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American Translator sending invoice to Germany
Thread poster: xxxLTooth

xxxLTooth
United States
Local time: 02:22
German to English
Jan 11, 2010

Hi!

I'm new to the translation business and have run into my first hurdle. A German client wants me to send them an invoice with either a Steuernummer or a Umsatzsteuer-Identifikationsnummer. I have neither. It was a small job that came to me informally and I naively thought it would be paid informally, too, ie without taxes or invoice. (Big mistake and I'm regretting it already!)

How should I proceed? And should I be worried that the client is trying to get out of paying me?

I'm based in the US, so the job is exported, so I don't think I need to worry about MwSt/VAT.

I'd appreciate any advice you can offer!

Best,
Laurence


 

Astrid Elke Witte  Identity Verified
Germany
Local time: 08:22
Member (2002)
German to English
+ ...
In Germany, the invoicing formalities need to be carried out correctly Jan 11, 2010

Hi Laurence,

In Germany we have not heard of such a thing as a small job not involving an invoice. We do not have such informal practices here.

The VAT ID does not apply in this case. The other number mentioned - the Steuernummer - is a form of identification that every person in Germany has. Perhaps you have an equivalent number, i.e. your own personal tax ID in your own country? If so, then write it on your invoice somewhere. The agency needs an invoice, however, for accounting purposes.

I see nothing in particular to regret. If you find the amount of the invoice to be very small, perhaps you can ascertain whether you are likely to get further work from the same agency, in which case you could invoice a few small jobs together eventually.

Astrid


 

xxxLTooth
United States
Local time: 02:22
German to English
TOPIC STARTER
Social Security Number? Jan 11, 2010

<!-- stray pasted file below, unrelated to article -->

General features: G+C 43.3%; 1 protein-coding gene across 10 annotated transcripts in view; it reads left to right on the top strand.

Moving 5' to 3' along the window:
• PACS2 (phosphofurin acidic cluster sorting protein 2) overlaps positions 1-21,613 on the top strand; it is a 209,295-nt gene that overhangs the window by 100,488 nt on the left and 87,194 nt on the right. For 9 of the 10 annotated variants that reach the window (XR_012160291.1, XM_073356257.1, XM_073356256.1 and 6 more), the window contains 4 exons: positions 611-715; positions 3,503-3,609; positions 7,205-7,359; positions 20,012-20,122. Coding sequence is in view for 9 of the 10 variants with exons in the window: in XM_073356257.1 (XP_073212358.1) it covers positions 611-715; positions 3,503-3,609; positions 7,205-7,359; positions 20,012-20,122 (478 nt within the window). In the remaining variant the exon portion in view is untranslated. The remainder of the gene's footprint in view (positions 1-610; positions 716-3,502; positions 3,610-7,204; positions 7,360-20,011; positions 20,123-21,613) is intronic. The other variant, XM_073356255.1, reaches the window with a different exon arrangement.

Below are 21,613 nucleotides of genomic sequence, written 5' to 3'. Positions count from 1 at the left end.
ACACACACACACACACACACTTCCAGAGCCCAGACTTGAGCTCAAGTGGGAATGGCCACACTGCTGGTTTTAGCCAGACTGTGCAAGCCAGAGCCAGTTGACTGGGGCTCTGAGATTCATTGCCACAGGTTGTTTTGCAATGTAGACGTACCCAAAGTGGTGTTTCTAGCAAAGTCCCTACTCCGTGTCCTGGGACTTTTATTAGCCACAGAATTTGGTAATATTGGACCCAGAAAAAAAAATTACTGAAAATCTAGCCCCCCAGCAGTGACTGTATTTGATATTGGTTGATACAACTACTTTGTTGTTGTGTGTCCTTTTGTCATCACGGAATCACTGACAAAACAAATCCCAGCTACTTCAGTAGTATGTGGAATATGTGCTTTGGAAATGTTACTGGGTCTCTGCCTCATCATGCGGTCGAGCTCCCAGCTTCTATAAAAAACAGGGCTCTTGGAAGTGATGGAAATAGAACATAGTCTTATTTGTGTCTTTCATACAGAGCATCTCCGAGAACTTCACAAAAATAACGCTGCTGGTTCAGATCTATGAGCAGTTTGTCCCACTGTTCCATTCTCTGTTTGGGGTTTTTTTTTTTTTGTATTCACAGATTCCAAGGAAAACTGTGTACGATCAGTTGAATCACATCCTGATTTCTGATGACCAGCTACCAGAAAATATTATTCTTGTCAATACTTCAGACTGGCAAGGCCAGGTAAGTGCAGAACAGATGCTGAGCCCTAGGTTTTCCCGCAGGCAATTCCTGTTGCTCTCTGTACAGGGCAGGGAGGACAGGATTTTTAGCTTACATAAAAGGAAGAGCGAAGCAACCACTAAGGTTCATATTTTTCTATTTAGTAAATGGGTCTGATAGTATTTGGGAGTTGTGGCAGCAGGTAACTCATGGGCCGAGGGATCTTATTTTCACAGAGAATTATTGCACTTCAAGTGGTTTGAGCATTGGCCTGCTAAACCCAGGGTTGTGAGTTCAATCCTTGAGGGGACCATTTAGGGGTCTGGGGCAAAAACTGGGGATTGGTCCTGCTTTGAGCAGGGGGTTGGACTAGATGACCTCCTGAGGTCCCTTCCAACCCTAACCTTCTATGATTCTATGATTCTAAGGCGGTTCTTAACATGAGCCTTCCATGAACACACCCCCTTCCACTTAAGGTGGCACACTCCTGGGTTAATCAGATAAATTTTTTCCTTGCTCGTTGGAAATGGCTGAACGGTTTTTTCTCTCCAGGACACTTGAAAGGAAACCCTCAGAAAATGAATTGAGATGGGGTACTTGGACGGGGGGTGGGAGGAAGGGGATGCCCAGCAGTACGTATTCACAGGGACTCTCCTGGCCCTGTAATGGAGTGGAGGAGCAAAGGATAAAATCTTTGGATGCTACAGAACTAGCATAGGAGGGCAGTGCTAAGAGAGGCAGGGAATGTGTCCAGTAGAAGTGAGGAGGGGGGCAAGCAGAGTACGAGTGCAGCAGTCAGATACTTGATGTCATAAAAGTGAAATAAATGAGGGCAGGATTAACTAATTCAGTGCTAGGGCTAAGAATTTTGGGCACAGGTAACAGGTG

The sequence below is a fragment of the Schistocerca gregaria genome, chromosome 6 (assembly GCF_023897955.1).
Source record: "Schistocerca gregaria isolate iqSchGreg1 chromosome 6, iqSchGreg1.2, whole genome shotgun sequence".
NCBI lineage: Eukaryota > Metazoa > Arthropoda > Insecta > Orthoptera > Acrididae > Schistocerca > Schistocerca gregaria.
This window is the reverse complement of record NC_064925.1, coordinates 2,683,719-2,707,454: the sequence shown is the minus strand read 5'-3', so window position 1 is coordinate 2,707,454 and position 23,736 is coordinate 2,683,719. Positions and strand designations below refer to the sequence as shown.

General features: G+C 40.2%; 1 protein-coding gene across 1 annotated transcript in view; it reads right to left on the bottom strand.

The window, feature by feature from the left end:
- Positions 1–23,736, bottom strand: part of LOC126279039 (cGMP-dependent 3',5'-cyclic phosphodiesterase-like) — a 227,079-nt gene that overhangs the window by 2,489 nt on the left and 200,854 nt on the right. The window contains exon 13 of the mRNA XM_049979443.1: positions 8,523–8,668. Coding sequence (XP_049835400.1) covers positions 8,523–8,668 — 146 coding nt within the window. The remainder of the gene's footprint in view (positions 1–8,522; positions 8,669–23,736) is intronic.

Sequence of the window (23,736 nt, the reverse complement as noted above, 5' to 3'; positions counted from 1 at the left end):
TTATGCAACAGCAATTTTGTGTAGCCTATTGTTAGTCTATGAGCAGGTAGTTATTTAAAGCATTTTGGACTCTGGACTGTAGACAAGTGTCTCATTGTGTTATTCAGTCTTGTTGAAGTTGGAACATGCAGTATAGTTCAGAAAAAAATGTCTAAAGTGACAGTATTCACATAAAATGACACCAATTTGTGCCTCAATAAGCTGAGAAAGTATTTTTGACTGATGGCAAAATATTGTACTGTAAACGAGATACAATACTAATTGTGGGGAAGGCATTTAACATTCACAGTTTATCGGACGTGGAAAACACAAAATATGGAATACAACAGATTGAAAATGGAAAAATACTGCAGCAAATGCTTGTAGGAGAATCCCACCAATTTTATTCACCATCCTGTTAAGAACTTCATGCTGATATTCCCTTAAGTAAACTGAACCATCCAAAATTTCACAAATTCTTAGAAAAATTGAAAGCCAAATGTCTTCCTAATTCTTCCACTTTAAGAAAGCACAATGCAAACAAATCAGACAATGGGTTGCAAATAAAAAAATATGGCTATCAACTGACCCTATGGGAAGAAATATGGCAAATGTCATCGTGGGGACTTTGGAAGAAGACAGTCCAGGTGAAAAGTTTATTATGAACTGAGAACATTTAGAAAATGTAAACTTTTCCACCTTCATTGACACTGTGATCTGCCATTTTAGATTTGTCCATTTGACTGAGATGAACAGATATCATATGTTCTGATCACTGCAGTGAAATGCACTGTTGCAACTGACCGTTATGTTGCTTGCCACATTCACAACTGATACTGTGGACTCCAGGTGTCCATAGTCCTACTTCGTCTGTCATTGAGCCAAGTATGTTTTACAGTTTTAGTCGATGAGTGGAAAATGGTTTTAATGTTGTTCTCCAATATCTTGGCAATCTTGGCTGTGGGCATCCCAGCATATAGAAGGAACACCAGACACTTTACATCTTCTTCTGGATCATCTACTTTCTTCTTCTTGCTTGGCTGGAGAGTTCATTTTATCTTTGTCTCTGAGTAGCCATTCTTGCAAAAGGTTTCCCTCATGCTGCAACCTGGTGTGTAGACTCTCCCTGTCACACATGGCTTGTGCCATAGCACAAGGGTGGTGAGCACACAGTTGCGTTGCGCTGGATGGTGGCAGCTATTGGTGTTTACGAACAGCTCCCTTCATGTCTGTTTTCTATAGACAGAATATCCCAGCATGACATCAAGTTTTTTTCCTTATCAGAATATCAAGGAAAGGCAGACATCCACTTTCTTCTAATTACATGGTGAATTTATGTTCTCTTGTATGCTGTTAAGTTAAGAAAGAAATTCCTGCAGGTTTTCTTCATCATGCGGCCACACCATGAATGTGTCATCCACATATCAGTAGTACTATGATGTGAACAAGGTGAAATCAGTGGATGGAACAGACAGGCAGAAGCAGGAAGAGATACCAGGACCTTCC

Dear Astrid,

Thank you for your prompt reply!

As an American, I have a Social Security Number (SSN), which is how I am identified by the IRS. I don't know what a German tax office can do with my SSN, though. Also, I don't like distributing it if I don't have to. Still, it's the only official thing that I have, so I guess I'll put it on.

The client is private, not an agency. I don't plan on anymore work coming from them.

I really appreciate your support!

Cheers,
Laurence


 

Wolfgang Jörissen  Identity Verified
Belize
Dutch to German
+ ...
No reason to disclose your SSN Jan 11, 2010

You are entirely right: German tax autohorities do not care about your Social Security Number, in fact they do not even care whether or not you pay your taxes in your own country, because you are simply not a German tax payer. And given the fact that the client is a private client who - as I assume - is not a regular translation client, he was probably uncertain about what needs to be on an invoice and some overzealous tax adviser told him that the inovice has to have a tax number on it (which is true for invoices within Germany, AFAIK).

You know what, if the client wants an invoice, issue him one and just put any number on there. Maybe combine it with some letters to make it look "professional", just for the sake of peace. And move on to clients who know what they are doing.


 

Astrid Elke Witte  Identity Verified
Germany
Local time: 08:22
Member (2002)
German to English
+ ...
Yes, that number will do fine Jan 11, 2010

Hi Laurence,

It is just that we live by rules here in Germany, and people in offices are concerned with keeping those rules.

Your social security number will be perfect, as it is your equivalent of our "Steuernummer". Just quote it, and it is unlikely that any further questions will be asked. Your client is likely to be concerned with keeping the rule about extracting a number from you rather than caring about what purpose (if any) the number serves in this case.

Best regards,

Astrid


 

Tina Vonhof
Canada
Local time: 00:22
Member (2006)
Dutch to English
+ ...
Never you SSN Jan 11, 2010

Giving out your Social Security Number to anyone other than the Tax man exposes you to identity theft. We are warned over and over again never to do that.

 

Andrzej Lejman  Identity Verified
Local time: 08:22
Member (2004)
German to Polish
+ ...
Please, don't be so serious Jan 11, 2010

Astrid Elke Johnson wrote:

Hi Laurence,

It is just that we live by rules here in Germany, and people in offices are concerned with keeping those rules.


15% of German GDP are generated by black economy.

Regards

A.

[Edited at 2010-01-11 17:47 GMT]


 

Nicole Schnell  Identity Verified
United States
Local time: 23:22
English to German
+ ...
Maybe they just wanted some kind of ID Jan 11, 2010

I noticed that your profile page states Kentucky as your state of residence but the map shows Kansas.

Never, ever give away your social security number. Anyone can apply for a credit card online with this number.

I have been asked for my tax ID # only once (by a clueless German client) and I gave them our Federal Employer Identification Number.


 

xxxLTooth
United States
Local time: 02:22
German to English
TOPIC STARTER
Good Info - Thanks! Jan 11, 2010

Thank you to everyone who replied!

I don't feel great about giving my SSN out. Glad to know I'm not the only one who feels that way!